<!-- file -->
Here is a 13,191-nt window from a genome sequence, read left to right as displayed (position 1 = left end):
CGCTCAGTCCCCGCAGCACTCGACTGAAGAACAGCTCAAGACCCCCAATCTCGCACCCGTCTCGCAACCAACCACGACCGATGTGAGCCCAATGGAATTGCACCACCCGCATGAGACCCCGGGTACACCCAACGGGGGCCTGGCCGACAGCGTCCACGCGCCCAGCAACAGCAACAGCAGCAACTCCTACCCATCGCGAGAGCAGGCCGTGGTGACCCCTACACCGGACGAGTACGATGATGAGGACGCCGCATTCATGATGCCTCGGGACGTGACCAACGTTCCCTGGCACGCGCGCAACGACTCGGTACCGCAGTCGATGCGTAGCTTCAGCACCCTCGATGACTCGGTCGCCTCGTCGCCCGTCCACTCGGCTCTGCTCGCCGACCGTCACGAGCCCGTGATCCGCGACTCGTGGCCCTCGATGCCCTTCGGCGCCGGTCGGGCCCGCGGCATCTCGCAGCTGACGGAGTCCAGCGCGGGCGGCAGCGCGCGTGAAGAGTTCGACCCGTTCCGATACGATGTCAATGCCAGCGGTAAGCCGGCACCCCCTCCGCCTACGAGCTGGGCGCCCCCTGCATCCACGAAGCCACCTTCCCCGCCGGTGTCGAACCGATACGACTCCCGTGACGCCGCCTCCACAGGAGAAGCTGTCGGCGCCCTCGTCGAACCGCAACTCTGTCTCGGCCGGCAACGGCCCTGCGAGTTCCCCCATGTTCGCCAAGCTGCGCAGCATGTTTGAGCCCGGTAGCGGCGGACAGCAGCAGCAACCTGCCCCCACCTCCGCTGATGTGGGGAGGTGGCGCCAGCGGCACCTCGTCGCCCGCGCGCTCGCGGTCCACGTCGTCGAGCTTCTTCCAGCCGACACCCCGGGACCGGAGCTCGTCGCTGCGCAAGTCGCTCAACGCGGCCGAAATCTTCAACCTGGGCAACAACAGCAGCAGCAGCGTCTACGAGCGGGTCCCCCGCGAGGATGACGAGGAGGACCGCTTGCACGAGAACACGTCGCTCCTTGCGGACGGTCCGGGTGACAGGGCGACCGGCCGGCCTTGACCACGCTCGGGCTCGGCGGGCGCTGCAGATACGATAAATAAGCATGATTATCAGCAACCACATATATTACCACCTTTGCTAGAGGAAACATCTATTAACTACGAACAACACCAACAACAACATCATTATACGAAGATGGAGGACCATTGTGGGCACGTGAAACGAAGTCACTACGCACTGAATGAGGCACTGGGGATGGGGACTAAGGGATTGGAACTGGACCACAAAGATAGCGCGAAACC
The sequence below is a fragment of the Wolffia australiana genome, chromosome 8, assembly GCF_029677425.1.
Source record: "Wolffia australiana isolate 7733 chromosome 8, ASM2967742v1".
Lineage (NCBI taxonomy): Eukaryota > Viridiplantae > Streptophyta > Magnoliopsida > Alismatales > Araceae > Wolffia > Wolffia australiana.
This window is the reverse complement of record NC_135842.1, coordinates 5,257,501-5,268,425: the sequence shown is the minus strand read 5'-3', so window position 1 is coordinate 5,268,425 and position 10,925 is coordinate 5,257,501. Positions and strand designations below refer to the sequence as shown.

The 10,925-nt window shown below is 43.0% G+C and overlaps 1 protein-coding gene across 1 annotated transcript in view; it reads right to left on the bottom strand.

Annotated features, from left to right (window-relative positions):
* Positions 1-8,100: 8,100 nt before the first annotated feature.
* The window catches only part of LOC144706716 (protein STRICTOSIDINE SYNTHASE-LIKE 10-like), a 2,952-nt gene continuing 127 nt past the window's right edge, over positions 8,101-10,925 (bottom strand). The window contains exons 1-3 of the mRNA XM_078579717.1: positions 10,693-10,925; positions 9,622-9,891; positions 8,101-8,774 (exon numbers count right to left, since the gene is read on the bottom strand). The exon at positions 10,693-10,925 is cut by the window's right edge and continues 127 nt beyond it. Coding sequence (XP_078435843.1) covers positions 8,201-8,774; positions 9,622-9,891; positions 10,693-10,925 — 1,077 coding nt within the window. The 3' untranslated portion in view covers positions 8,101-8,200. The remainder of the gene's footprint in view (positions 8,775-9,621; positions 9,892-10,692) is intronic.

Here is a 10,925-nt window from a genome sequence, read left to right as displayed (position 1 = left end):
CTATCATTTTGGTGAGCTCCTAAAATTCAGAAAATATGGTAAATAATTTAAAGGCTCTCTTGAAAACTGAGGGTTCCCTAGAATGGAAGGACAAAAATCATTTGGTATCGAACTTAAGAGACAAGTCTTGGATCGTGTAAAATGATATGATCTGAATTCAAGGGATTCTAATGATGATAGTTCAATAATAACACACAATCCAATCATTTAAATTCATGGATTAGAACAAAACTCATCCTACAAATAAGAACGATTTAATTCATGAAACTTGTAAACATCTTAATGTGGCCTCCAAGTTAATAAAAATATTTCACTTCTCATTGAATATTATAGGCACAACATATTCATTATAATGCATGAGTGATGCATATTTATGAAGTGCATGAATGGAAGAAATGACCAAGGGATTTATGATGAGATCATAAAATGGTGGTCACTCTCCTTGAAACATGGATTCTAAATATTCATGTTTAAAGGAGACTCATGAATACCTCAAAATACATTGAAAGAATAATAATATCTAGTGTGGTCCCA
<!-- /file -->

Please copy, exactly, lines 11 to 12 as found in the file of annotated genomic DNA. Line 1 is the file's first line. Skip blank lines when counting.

Here is a 10,925-nt window from a genome sequence, read left to right as displayed (position 1 = left end):
CTATCATTTTGGTGAGCTCCTAAAATTCAGAAAATATGGTAAATAATTTAAAGGCTCTCTTGAAAACTGAGGGTTCCCTAGAATGGAAGGACAAAAATCATTTGGTATCGAACTTAAGAGACAAGTCTTGGATCGTGTAAAATGATATGATCTGAATTCAAGGGATTCTAATGATGATAGTTCAATAATAACACACAATCCAATCATTTAAATTCATGGATTAGAACAAAACTCATCCTACAAATAAGAACGATTTAATTCATGAAACTTGTAAACATCTTAATGTGGCCTCCAAGTTAATAAAAATATTTCACTTCTCATTGAATATTATAGGCACAACATATTCATTATAATGCATGAGTGATGCATATTTATGAAGTGCATGAATGGAAGAAATGACCAAGGGATTTATGATGAGATCATAAAATGGTGGTCACTCTCCTTGAAACATGGATTCTAAATATTCATGTTTAAAGGAGACTCATGAATACCTCAAAATACATTGAAAGAATAATAATATCTAGTGTGGTCCCA